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Publisher : Elsevier - Science Direct (الزویر - ساینس دایرکت)
Journal : Socio-Economic Planning Sciences, Volume 34, Issue 2, June 2000, Pages 73–84
As part of a wide-reaching special message on civil rights early in 1948, President Harry S. Truman directed the United States military to cease discriminatory practices based on race as quickly as possible. Beginning in 1951, The Johns Hopkins University’s Operations Research Office (ORO) was asked by the Army to help determine whether this was truly feasible and then to assess the means by which this could be effected rapidly. An examination of the history of this effort (called Project CLEAR) is instructive in understanding the social history of the United States in the twentieth century, as well as in appreciating the emergence of operations research (OR) as a useful tool in manpower planning and more general social contexts. However, the story is not without controversy. An argument has been present ever since 1951 about whether operations research received too much credit for impacting policy and supporting positive social change. No matter how this issue is resolved, there is no question that an OR organization and its staff of OR professionals were involved in Project CLEAR. All together, this is a most interesting tale, whose complete documentation has not been previously shown.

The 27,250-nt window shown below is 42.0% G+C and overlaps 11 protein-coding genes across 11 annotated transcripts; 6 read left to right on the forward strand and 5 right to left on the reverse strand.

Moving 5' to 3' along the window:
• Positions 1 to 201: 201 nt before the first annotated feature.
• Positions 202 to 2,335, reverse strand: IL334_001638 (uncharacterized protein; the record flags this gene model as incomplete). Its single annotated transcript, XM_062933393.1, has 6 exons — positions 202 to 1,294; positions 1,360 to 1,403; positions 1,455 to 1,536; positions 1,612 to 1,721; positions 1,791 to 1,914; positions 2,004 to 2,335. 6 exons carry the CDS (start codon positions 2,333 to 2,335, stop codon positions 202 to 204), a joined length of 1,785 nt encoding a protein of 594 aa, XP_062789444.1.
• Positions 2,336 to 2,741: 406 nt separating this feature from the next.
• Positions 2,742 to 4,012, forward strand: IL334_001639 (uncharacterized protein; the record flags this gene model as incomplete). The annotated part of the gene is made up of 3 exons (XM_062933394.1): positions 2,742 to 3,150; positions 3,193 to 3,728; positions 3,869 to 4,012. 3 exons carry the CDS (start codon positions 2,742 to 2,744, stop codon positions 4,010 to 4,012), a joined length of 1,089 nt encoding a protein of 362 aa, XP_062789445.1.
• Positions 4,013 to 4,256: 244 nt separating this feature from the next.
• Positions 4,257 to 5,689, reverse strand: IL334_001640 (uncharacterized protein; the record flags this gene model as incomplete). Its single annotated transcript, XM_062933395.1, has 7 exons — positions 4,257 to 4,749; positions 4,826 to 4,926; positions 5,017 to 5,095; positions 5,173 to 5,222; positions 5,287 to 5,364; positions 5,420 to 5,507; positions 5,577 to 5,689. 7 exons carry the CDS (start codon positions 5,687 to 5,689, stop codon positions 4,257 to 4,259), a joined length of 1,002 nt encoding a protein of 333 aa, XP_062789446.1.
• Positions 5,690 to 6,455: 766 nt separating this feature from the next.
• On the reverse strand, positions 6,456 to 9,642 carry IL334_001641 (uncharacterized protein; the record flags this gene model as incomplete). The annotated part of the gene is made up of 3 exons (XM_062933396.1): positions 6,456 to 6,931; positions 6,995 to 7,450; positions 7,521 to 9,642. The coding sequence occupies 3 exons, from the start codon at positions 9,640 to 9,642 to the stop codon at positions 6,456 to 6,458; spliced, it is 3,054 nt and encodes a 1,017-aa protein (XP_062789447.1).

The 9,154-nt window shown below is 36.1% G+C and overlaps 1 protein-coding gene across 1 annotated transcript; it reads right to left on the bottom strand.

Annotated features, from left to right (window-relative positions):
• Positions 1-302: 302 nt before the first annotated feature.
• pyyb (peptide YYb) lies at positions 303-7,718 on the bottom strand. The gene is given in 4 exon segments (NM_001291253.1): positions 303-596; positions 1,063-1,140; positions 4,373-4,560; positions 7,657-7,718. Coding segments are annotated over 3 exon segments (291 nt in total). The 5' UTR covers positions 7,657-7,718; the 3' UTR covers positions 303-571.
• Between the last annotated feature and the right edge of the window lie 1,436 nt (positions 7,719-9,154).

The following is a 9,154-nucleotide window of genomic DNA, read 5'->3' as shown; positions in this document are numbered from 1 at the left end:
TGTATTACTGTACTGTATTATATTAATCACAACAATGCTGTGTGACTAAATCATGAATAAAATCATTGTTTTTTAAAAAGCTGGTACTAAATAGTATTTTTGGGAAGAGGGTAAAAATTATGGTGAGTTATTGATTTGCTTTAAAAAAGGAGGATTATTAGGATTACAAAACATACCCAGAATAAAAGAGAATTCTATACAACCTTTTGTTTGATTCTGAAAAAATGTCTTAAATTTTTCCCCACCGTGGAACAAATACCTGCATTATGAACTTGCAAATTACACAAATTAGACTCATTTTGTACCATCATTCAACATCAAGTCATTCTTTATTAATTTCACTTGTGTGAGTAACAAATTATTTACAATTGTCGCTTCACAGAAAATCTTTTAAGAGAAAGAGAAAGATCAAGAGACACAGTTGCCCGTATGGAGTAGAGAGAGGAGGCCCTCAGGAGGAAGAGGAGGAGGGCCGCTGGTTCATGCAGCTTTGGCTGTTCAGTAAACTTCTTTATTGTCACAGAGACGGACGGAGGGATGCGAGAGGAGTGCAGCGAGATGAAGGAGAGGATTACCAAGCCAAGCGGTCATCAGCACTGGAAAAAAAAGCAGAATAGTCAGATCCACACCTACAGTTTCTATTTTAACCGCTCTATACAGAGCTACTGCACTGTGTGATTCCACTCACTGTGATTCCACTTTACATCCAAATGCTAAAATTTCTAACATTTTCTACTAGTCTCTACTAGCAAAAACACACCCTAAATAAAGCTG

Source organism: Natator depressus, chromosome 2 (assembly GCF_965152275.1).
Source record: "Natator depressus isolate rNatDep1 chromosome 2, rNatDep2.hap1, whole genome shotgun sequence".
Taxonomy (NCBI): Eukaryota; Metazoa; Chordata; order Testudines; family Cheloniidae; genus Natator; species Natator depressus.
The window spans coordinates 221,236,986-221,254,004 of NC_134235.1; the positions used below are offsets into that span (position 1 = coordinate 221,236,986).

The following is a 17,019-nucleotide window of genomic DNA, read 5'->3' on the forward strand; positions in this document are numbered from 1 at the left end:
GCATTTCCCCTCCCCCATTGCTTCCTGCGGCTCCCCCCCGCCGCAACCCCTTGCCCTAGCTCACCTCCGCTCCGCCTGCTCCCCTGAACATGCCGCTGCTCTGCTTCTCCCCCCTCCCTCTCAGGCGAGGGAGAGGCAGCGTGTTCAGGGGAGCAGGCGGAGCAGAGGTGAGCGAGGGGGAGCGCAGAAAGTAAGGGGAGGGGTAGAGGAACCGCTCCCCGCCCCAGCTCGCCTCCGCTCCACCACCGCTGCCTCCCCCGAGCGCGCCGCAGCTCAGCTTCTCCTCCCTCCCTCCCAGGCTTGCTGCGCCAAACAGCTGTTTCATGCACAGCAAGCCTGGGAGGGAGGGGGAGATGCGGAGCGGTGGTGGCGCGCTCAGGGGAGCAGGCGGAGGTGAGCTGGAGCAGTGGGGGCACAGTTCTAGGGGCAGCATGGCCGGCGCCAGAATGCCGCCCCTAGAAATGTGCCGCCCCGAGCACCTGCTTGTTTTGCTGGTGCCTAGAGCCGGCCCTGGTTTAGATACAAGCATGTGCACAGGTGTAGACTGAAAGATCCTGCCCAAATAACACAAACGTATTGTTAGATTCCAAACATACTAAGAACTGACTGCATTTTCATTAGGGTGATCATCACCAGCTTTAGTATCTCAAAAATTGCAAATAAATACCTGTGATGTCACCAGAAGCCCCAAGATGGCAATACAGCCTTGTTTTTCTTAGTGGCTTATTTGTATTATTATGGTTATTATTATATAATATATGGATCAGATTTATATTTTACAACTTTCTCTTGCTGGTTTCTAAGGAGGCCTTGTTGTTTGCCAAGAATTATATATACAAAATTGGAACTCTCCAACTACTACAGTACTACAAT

A frequent topic of conversation in decision-making circles over the years has been a desire to find an acceptable, understandable and sufficiently broad definition of operations research. What defines an OR study and the OR paradigm? What defines an OR person? And, most importantly, where does the discipline find its practical applications? The national operations research and management science professional community has long searched for distinctive “nuggets” to display to the scientific community, and even the public at large, as outstanding examples of the contributions that the field has made to improve quality of life. Though the issues of defining the field and determining its value to decision makers may seem somewhat disparate matters, they came together in a fascinating story which occurred almost coincident with the formal beginnings of the OR/MS profession in the early 1950s, and whose real-life outcome is still being felt today. When the United States emerged from World War II as a victor, it began to address the true meaning of the Declaration’s words that “all men are created equal and endowed with certain unalienable rights.” Of course, it was not an easy matter to overcome approximately 300 years of racially motivated injustice to which the nation’s African–American population had been subjected. It turned out that some of the most significant steps toward equality of treatment and opportunity (and early momentum for the civil rights revolution to come in the 1950s and 1960s) were made by and within the American military, greatly motivated by the need for vast amounts of manpower necessary to allow the United States to wage a successful multi-front war effort and then to remain the World’s number one postwar power. It is probably also fair to say that America was finding it increasingly contradictory to tout itself as “the land of the free and the brave,” while its black citizens were not allowed to reach equal status with their fellow Americans. We are thus saying, in a sense, that the operational pressure of the military’s need to maximize utilization of scarce manpower resources (an operations research problem) had a profound impact on the Nation’s ability to move toward racial harmony (a social problem). There are those who argue that no profession has offered America’s African–American citizens — male and female — more opportunities in the years since the end of World War II than career military service (see ). Many of the children and grandchildren of the black men who flew so successfully for Tuskegee’s 99th Pursuit Squadron or walked into the Battle of the Bulge have also served their country’s military well in the years subsequent to World War II. Many African–Americans find themselves today as members of America’s middle class largely in part because of the jump start in life that the military has given through its training programs, educational support, housing loans, and retirement plans. Though by no means free of racial stress, the financial, educational and career opportunities afforded by the armed forces allowed these black military veterans and their families greater proximity to “the enjoyment of the full privileges of citizenship” (words from the special message on civil rights sent to the United States Congress by President Harry S. Truman on 2 February 1948 — see , pp. 586–8; , pp. 309–14). For more complete details on the Army’s management of racial integration over the subsequent years, the reader is referred to  and . For our purposes, the most critical portion of this incredibly far-reaching message was President Truman’s announcement that he had asked Secretary of Defense James Forrestal to stop discrimination in the military services as quickly as possible. (Interestingly, together with this came a request of Congress to begin processing claims made by Americans of Japanese descent who had been taken from their homes and relocated to detention camps — it took 45 years to complete that task.) On July 26, 1948, President Truman converted the military portion of his message into an Executive Order, numbered 9981, wherein he established a Committee on Equality of Treatment and Opportunity in the Armed Forces, to help the military services reach the President’s stated goal of equal treatment and opportunity without regard to race, color, religion or national origin. Largely led by Minneapolis Mayor Hubert Humphrey, Truman’s entire civil rights program was adopted into the Democratic Party platform for the presidential election that was to follow in November 1948. Again to bring things somewhat up to the present, it was precisely this portion of the Democratic plank that caused southern Democrats to split off into a (temporary) new party called the Dixiecrats. The Dixiecrats then fielded a ticket headed by their Presidential nominee, Governor Strom Thurmond of South Carolina, and they won 39 electoral votes that November. Throughout his campaign, Thurmond was frequently heard to say that it was just plain un-American to racially integrate the military . Lest it be thought that racial segregation within the US military was solely a southern matter, it must be noted that this was most certainly not the case. As late as the end of 1950 (with the Korean War already beginning its seventh month), black trainees were segregated at Fort Dix, New Jersey, for example, a mere “stone’s throw” from Manhattan. The then New York Congressman Jacob Javits, who was a constant critic of Army segregation from the very beginning of his congressional service, was especially unhappy about the situation at Fort Dix, where a large percentage of his constituents did basic training. In an exchange of letters with General Marshall, he was politely told to mind his own business .